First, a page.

It entirely depends what size the pictures are that you are saving.
How many megapixels has your camera got?
Am assuming you have not got the memory sticks you are talking about. My camera shows me on the readout how many photos I can take, so you could easily work it out if you used any memory stick in your camera and mulitiplied up.
camera say 5.1 pixels i have it set at full capacity, but would reduce if it means more pics as the stick i have right now only holds about 60 picss o want the bigger stick and lots more pics..no i havent bought the 2 or gb yet, want to know if 2 will be enough before i spend twice as much?
no i think you could be right as someone told me they got 900-1000 on theirs but didnt know which capacity it had..will wait and double check incase someone does say diff, but thanks for sheding some light for me
"The megapixel myth was started by camera makers and swallowed hook, line and sinker by camera measurebators. Camera makers use the number of megapixels a camera has to hoodwink you into thinking it has something to do with camera quality. They use it because even a tiny linear resolution increase results in a huge total pixel increase, since the total pixel count varies as the total area of the image, which varies as the square of the linear resolution. In other words, an almost invisible 40% increase in the number of pixels in any one direction results in a doubling of the total number of pixels in the image. Therefore camera makers can always brag about how much better this week's camera is, with even negligible improvements.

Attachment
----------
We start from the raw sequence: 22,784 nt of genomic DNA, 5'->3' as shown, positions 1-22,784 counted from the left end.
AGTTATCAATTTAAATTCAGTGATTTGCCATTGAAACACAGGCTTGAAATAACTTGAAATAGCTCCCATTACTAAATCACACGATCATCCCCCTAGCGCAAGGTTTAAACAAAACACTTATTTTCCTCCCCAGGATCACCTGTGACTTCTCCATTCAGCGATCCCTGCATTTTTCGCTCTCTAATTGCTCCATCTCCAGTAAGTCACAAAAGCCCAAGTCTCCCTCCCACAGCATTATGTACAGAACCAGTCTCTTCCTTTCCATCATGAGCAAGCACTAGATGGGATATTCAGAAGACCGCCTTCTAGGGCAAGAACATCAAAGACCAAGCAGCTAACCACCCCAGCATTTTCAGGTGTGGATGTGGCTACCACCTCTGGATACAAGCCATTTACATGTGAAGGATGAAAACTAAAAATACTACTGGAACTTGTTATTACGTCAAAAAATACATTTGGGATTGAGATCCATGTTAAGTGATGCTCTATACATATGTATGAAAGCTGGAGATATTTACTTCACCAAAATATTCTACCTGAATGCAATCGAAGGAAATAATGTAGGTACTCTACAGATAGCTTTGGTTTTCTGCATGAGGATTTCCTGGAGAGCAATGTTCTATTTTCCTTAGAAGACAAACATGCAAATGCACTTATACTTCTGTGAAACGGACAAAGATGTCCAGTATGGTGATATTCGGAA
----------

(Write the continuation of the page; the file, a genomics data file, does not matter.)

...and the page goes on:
This gimmick is used by salespeople and manufacturers to you feel as if your current camera is inadequate and needs to be replaced even if the new cameras each year are only slightly better.
One needs about a doubling of linear resolution or film size to make an obvious improvement. This is the same as a quadrupling of megapixels. A simple doubling of megapixels, even if all else remained the same, is very subtle. The factors that matter, like color and sharpening algorithms, are far more significant."
He goes on to compare some pics at different resolutions to prove the point.
He offers a calculation to show the maximum print size recommended to retain sharness:
"Long print dimension in inches = 4 x (square root of megapixels)"
For example, for a four megapixel camera the square root of four is two. Two times four is eight. Thus the biggest print you can make without losing sharpness compared to film at normal viewing distances is is 6 x 8." From a sixteen MP camera likewise you could go 12 x 16." Of course you can print bigger, just you won't have the sharpness of film. Also few people are able to get all the sharpness of which film is capable, making this harder to compare.
Based on this
3megapixel - max long side 6.9" (i.e. 6*4 print will be fine)
4megapixel - max long side size 8"
5megapixel - max long side size 8.9"
I would stick to higher resolution if you can, but if you want to drop the resolution to get more pics on you probably won't notice dropping to 4 or 3 (according to that article.
Why don't you try it before you go? Take a pic of the same thing at diff resolutions and see if you can tell.